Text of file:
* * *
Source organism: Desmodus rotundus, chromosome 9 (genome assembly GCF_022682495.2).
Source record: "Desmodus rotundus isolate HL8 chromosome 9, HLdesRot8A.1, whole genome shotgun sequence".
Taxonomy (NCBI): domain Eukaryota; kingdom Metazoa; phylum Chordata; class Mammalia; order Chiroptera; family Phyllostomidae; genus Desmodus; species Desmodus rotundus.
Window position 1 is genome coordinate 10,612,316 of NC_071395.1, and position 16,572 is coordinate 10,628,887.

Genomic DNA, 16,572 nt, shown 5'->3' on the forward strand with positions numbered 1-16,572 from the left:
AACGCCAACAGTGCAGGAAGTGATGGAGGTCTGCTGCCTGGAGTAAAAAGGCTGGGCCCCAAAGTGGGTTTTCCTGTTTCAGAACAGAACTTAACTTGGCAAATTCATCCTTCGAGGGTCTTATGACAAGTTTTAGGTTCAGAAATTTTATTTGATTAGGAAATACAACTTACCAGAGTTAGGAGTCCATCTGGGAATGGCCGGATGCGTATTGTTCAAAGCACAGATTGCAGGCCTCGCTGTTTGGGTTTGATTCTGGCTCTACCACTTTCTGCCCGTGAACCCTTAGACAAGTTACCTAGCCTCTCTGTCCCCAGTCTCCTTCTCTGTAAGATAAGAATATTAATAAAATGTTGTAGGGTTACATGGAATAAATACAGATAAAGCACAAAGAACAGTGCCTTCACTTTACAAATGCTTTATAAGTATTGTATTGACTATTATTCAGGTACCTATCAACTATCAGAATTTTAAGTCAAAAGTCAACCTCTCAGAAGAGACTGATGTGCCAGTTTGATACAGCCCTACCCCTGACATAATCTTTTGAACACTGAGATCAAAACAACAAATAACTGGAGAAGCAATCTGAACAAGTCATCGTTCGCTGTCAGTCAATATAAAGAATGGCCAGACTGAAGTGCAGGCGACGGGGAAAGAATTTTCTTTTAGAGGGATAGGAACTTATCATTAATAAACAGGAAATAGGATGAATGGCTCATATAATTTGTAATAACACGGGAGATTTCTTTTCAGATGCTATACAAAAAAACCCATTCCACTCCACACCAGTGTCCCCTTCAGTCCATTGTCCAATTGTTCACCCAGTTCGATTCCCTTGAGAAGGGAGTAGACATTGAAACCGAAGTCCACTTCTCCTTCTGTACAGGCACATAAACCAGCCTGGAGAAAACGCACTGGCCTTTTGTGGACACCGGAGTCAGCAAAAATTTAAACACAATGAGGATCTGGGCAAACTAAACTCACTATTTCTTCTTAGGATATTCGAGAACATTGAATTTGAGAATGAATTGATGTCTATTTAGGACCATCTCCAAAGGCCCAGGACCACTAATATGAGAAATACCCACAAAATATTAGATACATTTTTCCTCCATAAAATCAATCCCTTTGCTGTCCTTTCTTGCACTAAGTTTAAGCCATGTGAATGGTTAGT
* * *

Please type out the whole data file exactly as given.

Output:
Source organism: Desmodus rotundus, chromosome 9 (genome assembly GCF_022682495.2).
Source record: "Desmodus rotundus isolate HL8 chromosome 9, HLdesRot8A.1, whole genome shotgun sequence".
Taxonomy (NCBI): domain Eukaryota; kingdom Metazoa; phylum Chordata; class Mammalia; order Chiroptera; family Phyllostomidae; genus Desmodus; species Desmodus rotundus.
Window position 1 is genome coordinate 10,612,316 of NC_071395.1, and position 16,572 is coordinate 10,628,887.

Genomic DNA, 16,572 nt, shown 5'->3' on the forward strand with positions numbered 1-16,572 from the left:
AACGCCAACAGTGCAGGAAGTGATGGAGGTCTGCTGCCTGGAGTAAAAAGGCTGGGCCCCAAAGTGGGTTTTCCTGTTTCAGAACAGAACTTAACTTGGCAAATTCATCCTTCGAGGGTCTTATGACAAGTTTTAGGTTCAGAAATTTTATTTGATTAGGAAATACAACTTACCAGAGTTAGGAGTCCATCTGGGAATGGCCGGATGCGTATTGTTCAAAGCACAGATTGCAGGCCTCGCTGTTTGGGTTTGATTCTGGCTCTACCACTTTCTGCCCGTGAACCCTTAGACAAGTTACCTAGCCTCTCTGTCCCCAGTCTCCTTCTCTGTAAGATAAGAATATTAATAAAATGTTGTAGGGTTACATGGAATAAATACAGATAAAGCACAAAGAACAGTGCCTTCACTTTACAAATGCTTTATAAGTATTGTATTGACTATTATTCAGGTACCTATCAACTATCAGAATTTTAAGTCAAAAGTCAACCTCTCAGAAGAGACTGATGTGCCAGTTTGATACAGCCCTACCCCTGACATAATCTTTTGAACACTGAGATCAAAACAACAAATAACTGGAGAAGCAATCTGAACAAGTCATCGTTCGCTGTCAGTCAATATAAAGAATGGCCAGACTGAAGTGCAGGCGACGGGGAAAGAATTTTCTTTTAGAGGGATAGGAACTTATCATTAATAAACAGGAAATAGGATGAATGGCTCATATAATTTGTAATAACACGGGAGATTTCTTTTCAGATGCTATACAAAAAAACCCATTCCACTCCACACCAGTGTCCCCTTCAGTCCATTGTCCAATTGTTCACCCAGTTCGATTCCCTTGAGAAGGGAGTAGACATTGAAACCGAAGTCCACTTCTCCTTCTGTACAGGCACATAAACCAGCCTGGAGAAAACGCACTGGCCTTTTGTGGACACCGGAGTCAGCAAAAATTTAAACACAATGAGGATCTGGGCAAACTAAACTCACTATTTCTTCTTAGGATATTCGAGAACATTGAATTTGAGAATGAATTGATGTCTATTTAGGACCATCTCCAAAGGCCCAGGACCACTAATATGAGAAATACCCACAAAATATTAGATACATTTTTCCTCCATAAAATCAATCCCTTTGCTGTCCTTTCTTGCACTAAGTTTAAGCCATGTGAATGGTTAGT